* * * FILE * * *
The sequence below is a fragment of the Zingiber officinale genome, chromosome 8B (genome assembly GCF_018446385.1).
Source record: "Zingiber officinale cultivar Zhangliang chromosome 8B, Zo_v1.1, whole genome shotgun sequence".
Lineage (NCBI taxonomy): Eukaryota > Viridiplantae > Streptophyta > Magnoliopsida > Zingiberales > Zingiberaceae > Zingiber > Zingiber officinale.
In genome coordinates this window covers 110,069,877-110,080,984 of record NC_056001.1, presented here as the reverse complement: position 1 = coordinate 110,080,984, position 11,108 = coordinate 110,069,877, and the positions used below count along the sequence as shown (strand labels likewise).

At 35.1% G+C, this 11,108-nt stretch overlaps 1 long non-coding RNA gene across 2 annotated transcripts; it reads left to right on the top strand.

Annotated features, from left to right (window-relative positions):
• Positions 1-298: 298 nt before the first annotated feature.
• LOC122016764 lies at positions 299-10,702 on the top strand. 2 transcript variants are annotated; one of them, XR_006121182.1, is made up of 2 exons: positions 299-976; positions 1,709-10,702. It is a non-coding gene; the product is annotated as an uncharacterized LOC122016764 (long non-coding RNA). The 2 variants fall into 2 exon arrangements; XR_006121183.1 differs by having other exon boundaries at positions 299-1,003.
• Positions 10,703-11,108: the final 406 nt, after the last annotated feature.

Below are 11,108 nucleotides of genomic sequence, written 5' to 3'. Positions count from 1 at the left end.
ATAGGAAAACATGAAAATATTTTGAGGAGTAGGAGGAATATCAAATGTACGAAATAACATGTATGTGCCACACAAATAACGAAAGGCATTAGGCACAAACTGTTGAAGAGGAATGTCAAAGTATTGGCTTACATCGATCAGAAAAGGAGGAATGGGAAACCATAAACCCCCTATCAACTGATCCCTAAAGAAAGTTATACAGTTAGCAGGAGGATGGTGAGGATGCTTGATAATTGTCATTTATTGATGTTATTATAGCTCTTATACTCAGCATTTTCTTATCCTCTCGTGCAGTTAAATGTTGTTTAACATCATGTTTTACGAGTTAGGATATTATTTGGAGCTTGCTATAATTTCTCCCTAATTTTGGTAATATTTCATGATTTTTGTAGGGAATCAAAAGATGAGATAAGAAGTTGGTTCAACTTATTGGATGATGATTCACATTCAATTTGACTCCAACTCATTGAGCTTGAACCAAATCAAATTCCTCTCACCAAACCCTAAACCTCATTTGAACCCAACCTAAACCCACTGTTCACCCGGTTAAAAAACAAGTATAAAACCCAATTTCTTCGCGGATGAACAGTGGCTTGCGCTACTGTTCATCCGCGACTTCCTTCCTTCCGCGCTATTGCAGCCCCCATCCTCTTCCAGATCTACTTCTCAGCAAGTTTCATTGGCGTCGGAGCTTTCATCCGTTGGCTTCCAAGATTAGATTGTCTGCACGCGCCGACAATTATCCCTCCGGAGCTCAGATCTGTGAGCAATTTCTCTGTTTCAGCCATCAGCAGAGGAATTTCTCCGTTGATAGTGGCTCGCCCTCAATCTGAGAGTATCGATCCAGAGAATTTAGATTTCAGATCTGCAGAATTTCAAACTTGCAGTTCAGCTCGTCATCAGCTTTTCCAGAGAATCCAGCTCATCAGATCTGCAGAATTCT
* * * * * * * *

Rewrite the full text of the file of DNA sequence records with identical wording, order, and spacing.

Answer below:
The sequence below is a fragment of the Zingiber officinale genome, chromosome 8B (genome assembly GCF_018446385.1).
Source record: "Zingiber officinale cultivar Zhangliang chromosome 8B, Zo_v1.1, whole genome shotgun sequence".
Lineage (NCBI taxonomy): Eukaryota > Viridiplantae > Streptophyta > Magnoliopsida > Zingiberales > Zingiberaceae > Zingiber > Zingiber officinale.
In genome coordinates this window covers 110,069,877-110,080,984 of record NC_056001.1, presented here as the reverse complement: position 1 = coordinate 110,080,984, position 11,108 = coordinate 110,069,877, and the positions used below count along the sequence as shown (strand labels likewise).

At 35.1% G+C, this 11,108-nt stretch overlaps 1 long non-coding RNA gene across 2 annotated transcripts; it reads left to right on the top strand.

Annotated features, from left to right (window-relative positions):
• Positions 1-298: 298 nt before the first annotated feature.
• LOC122016764 lies at positions 299-10,702 on the top strand. 2 transcript variants are annotated; one of them, XR_006121182.1, is made up of 2 exons: positions 299-976; positions 1,709-10,702. It is a non-coding gene; the product is annotated as an uncharacterized LOC122016764 (long non-coding RNA). The 2 variants fall into 2 exon arrangements; XR_006121183.1 differs by having other exon boundaries at positions 299-1,003.
• Positions 10,703-11,108: the final 406 nt, after the last annotated feature.

Below are 11,108 nucleotides of genomic sequence, written 5' to 3'. Positions count from 1 at the left end.
ATAGGAAAACATGAAAATATTTTGAGGAGTAGGAGGAATATCAAATGTACGAAATAACATGTATGTGCCACACAAATAACGAAAGGCATTAGGCACAAACTGTTGAAGAGGAATGTCAAAGTATTGGCTTACATCGATCAGAAAAGGAGGAATGGGAAACCATAAACCCCCTATCAACTGATCCCTAAAGAAAGTTATACAGTTAGCAGGAGGATGGTGAGGATGCTTGATAATTGTCATTTATTGATGTTATTATAGCTCTTATACTCAGCATTTTCTTATCCTCTCGTGCAGTTAAATGTTGTTTAACATCATGTTTTACGAGTTAGGATATTATTTGGAGCTTGCTATAATTTCTCCCTAATTTTGGTAATATTTCATGATTTTTGTAGGGAATCAAAAGATGAGATAAGAAGTTGGTTCAACTTATTGGATGATGATTCACATTCAATTTGACTCCAACTCATTGAGCTTGAACCAAATCAAATTCCTCTCACCAAACCCTAAACCTCATTTGAACCCAACCTAAACCCACTGTTCACCCGGTTAAAAAACAAGTATAAAACCCAATTTCTTCGCGGATGAACAGTGGCTTGCGCTACTGTTCATCCGCGACTTCCTTCCTTCCGCGCTATTGCAGCCCCCATCCTCTTCCAGATCTACTTCTCAGCAAGTTTCATTGGCGTCGGAGCTTTCATCCGTTGGCTTCCAAGATTAGATTGTCTGCACGCGCCGACAATTATCCCTCCGGAGCTCAGATCTGTGAGCAATTTCTCTGTTTCAGCCATCAGCAGAGGAATTTCTCCGTTGATAGTGGCTCGCCCTCAATCTGAGAGTATCGATCCAGAGAATTTAGATTTCAGATCTGCAGAATTTCAAACTTGCAGTTCAGCTCGTCATCAGCTTTTCCAGAGAATCCAGCTCATCAGATCTGCAGAATTCT